As the years go on, Christmas shopping for the kids seems to get harder and harder. We have so many hand-me-downs and open ended toys at this point, that it becomes a challenge to think of what we can give them that will stand the test of time, they’ll love and actually use, and won’t be in the donation pile after a few months.
This is my first year curating a comprehensive gift guide and I decided I would start with the easiest category, toddlers, although most of the items on this list have no age limits! — I might still be scratching my head over my seven year old come the week of Christmas.
As a preface, we have been through lots of phases with toys in our home. We’ve done the noisy toys, the character toys, the stuffed animals… but a few years ago we realized that these things we were bringing in were only being played with temporarily and then left to sit and collect dust. Sidenote, I did buy my daughter the Uh-Oh Gotta Go Flamingo last year because it was #1 on her list, and guess how long she played with it? 5 minutes!!
We did a big audit of our toys and only kept things that were open-ended, things that would spark their imaginations and creativity and I will say, it has completely changed the way my children play, and the things they even ask for when they create wishlists.
So now to the part you came here for…These items are all tried and true in our home or are what will be under our Christmas tree this year. I hope this helps if you’re stuck and maybe give you some ideas.
As a note this post contains affiliate links, which means if you shop through my links I earn a small commission.
- Magna-Tiles ($19.99+)- I truly cannot say enough about Magna-Tiles. I’m pretty sure we have just about every set they make, but they still all get played with regularly. My 1.5 year old loves to stack them in piles, and my 4 and 6 year old work together and build the most fun creations. I also gift these to our nephews and nieces every year because building a collection takes time. The one gift I will always recommend.
- Nugget Comfort ($229) – My kids got their first Nugget as a Christmas gift 3 years ago and I cannot count the number of times it has saved the day. Rainy day forts, TV lounging, open-ended play, movie nights, sleepovers, gross-motor skill building, jump pad, the list literally could go on forever.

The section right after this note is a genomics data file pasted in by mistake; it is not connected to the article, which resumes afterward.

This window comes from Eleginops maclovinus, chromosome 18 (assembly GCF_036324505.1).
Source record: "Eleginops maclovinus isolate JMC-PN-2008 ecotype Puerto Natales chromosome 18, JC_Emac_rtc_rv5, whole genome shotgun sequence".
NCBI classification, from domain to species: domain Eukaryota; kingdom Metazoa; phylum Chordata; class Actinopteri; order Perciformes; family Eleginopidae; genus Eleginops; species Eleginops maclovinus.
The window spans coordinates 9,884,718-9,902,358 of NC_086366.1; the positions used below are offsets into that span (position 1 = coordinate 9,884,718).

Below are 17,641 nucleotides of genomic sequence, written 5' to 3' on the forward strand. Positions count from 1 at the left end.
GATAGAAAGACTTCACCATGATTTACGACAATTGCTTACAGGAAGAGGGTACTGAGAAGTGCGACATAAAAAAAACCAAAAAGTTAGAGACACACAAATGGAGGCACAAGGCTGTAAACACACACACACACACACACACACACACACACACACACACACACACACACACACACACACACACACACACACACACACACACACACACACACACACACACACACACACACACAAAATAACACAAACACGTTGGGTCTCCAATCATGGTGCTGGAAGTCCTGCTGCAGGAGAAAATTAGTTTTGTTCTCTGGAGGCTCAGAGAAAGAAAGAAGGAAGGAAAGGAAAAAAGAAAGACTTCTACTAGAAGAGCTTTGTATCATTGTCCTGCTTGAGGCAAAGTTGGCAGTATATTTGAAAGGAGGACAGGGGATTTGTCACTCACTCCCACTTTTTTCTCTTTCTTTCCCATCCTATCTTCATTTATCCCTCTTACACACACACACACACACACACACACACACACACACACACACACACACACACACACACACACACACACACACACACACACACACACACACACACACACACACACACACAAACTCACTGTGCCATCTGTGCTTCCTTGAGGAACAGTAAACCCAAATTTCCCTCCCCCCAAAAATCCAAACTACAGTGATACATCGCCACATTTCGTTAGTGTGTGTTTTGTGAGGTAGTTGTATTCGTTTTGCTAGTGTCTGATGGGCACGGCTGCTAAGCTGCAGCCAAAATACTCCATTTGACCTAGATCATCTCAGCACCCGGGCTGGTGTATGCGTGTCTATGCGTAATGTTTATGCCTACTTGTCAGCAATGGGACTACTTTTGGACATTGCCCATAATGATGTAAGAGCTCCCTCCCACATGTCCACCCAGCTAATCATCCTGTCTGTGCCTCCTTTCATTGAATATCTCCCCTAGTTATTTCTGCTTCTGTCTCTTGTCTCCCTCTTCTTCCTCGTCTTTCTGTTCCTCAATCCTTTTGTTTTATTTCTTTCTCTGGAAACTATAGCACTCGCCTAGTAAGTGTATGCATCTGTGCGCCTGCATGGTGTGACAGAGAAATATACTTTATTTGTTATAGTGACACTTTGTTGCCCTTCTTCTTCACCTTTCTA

- The AirFort ($49) – The AirFort is such a fun concept. It folds into a tiny drawstring bag so storage is a non-issue and all you need is a box fan to operate it. Blows up for hours of fun.
- Building Blocks ($100) – A classic set of building blocks can’t be beat. These are an heirloom toy that can be passed down through generations. Worth the investment. Our set has been used for the last 6 years for castle building and ball ramps of all kinds. This set is a little less expensive at around $50 when you catch them on sale.
- Stepping Stones ($50) – These are going to be under our tree this year. A great invitation to play for so many things. Floor is lava, anyone? I see these being a great tool to help with gross motor skills on developing toddlers, too.
- Wobbel Board ($210) – This is one of those things that even I as an adult love to play with! It can be used as a seat, a lounger, a bridge, a safe spot..our favorite is using it along side our Magna-Tiles and Candylab Toys cars as bridges and parking lots.
- Balance Bike ($40) – My daughter got this for her first birthday and LOVES it. The double front wheel makes it stable enough for early riders, yet helps them to develop the skills they need to eventually ride a bike.
- Easel ($249) – I just love this easel – timeless and beautiful design from West Elm. This will be our big gift this year, and I know it will be used for so many years to come.
- Baby Doll Stroller ($59) – We have two of these strollers and they are used constantly. They come on our family walks, or just around the house for all sorts of babies!
- The Conscious Kid Board Book Bundle ($35) – We love this series of books and in board book form, the perfect way to introduce the topics of equity and how it’s represented in literature.
More Toddler Gift Picks
Click the photo for links to each item.